Magnetic “Skin” Is Helping Robots to Feel
After researching subtle changes in surrounding magnetic fields, a team of researchers from the City University of Hong Kong (CityU), South University of Science and Technology in Shenzhen, and Carnegie Mellon University (CMU) of Pittsburgh has developed a new technology for robotic fingers. The fingertips have a soft tactile sensor with skin-comparable characteristics.
This discovery is believed to be a stepping stone into making ultra-sensitive prosthetic hands, as well as other applications in the robotics field. One of the most interesting findings is that by having this sensor at robots’ fingertips, they will accomplish “human” tasks that are challenging, such as gripping fragile objects, threading a needle, and more.
What is This Magnetic Skin
The sensor is in a multi-layered structure, similar to human skin, which includes a flexible and “sinusoidally magnetized flexible film” with a thickness of around 0.5 millimeters. Lead researcher Youcan Yan explained: “The ‘skin’ of the robotic fingertip is made of a flexible magnetized film, which generates a magnetic field within the device. The supporting “bone” of the finger is a circuit board, which is studded with sensors that monitor the magnetic field. If you jab, say, a pencil eraser into the fingertip, the magnetic skin depresses and the finger’s magnetic field subtly changes, which the sensors analyze to determine where the eraser is making contact. If you slapped these fingertips on a humanoid robot, the machine would be able to localize where its fingers were making contact with an object, improving its grip.”
Currently, robotic sensors lack accurate force decoupling and proper spatial resolution. This newly developed soft tactile sensor with self-decoupling and super-resolution abilities will automatically decouple the external force into two components — normal force and shear force. Humans can sense pressures and textures with their fingertips. Dr. Shen Yajing, Associate Professor at CityU’s Department of Biomedical Engineering (BME), shared they’ve developed an efficient tactile super-resolution algorithm by “using deep learning and achieved a 60-fold improvement of the localization accuracy for contact position, which is the best among super-resolution methods reported so far.”
Importantly, this algorithm is said to “be able to improve the physical resolution of a tactile sensor array with the least number of sensing units, thus reducing the number of wirings and the time required for signal transmitting.” You can watch a video of this in action via Inceptive Mind here.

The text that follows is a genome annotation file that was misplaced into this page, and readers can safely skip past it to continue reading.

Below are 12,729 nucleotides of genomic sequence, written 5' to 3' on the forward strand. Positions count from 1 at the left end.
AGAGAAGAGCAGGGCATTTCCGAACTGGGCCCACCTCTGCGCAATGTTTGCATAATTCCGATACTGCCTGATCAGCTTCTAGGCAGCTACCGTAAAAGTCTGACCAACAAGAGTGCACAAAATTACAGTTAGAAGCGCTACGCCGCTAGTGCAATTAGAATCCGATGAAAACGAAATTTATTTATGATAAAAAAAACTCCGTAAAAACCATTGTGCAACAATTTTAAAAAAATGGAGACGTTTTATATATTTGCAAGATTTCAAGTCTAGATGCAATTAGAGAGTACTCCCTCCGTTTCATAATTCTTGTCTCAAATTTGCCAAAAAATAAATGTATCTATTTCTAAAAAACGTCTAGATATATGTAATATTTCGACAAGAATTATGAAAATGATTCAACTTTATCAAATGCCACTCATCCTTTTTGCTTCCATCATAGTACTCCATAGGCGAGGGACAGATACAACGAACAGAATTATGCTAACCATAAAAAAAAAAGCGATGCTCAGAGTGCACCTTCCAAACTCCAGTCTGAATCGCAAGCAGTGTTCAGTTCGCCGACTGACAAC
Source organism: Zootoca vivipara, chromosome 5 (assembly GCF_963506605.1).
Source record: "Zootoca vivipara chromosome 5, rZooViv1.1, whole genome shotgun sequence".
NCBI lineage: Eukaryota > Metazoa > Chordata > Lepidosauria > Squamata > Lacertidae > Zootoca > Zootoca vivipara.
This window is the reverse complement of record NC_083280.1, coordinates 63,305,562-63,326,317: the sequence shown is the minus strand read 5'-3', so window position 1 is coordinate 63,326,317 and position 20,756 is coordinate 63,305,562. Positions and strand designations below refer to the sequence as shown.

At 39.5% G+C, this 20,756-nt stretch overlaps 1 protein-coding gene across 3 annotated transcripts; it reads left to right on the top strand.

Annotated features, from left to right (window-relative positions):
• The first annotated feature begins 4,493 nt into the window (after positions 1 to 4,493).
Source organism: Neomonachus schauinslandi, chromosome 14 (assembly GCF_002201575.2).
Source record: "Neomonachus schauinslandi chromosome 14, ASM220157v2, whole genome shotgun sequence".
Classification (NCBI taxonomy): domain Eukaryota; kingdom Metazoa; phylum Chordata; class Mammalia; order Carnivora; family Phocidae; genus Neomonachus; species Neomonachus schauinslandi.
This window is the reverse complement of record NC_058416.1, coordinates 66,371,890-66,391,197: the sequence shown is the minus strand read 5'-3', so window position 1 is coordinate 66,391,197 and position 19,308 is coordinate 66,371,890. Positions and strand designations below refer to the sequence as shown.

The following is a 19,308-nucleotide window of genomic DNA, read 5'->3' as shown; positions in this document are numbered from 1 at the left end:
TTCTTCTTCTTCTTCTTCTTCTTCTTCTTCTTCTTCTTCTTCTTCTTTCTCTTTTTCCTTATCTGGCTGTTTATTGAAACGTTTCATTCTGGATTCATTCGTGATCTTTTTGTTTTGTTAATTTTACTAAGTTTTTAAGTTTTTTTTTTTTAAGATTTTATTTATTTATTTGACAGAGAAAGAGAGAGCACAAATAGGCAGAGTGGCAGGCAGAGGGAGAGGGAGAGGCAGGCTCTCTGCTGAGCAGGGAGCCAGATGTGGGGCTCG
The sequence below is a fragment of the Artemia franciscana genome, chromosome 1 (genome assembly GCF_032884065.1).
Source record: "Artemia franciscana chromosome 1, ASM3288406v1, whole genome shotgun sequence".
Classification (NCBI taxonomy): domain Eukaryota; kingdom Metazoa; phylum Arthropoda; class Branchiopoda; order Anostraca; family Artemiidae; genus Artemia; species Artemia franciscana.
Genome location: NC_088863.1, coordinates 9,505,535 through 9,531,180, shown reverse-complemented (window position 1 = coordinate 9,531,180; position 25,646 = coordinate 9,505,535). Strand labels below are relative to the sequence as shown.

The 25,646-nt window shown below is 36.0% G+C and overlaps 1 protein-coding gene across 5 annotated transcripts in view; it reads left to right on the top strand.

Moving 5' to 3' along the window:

How “Human” Is It?
Feeling pain is necessary for humans to survive — when you touch a hot pot on the stove, you know to move it away. If you didn’t feel that burning, you could leave it there and cause more damage. In human skin, specialized sensory cells in the skin called mechanoreceptors work with the nervous system. Combined with thermoreceptors (which sense temperature) and nociceptors (which sense pain), you can manipulate the world around you without hurting yourself.
Though these sensors are the most “life-like” thus far, the absence of pain receptors is still a big step. There have been some ethical dilemmas; some professionals say it would be unethical to inflict pain on subjects willingly. Luckily, some research shares how we could enhance human capabilities by not needing the sensors to sense pain. Instead, we might be able to use sounds or lights as a warning measure. Improvements like these will only enhance prosthetics technology.
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Further studies will be conducted to increase prosthetics’ humanness, such as gripping a glass tighter as more water is added, holding onto a slippery dish, or even holding objects like an egg without breaking. To be in the know about magnets, magnetic breakthroughs, and industry news (as well as getting some really great discounts), subscribe to our newsletter or check out our blog.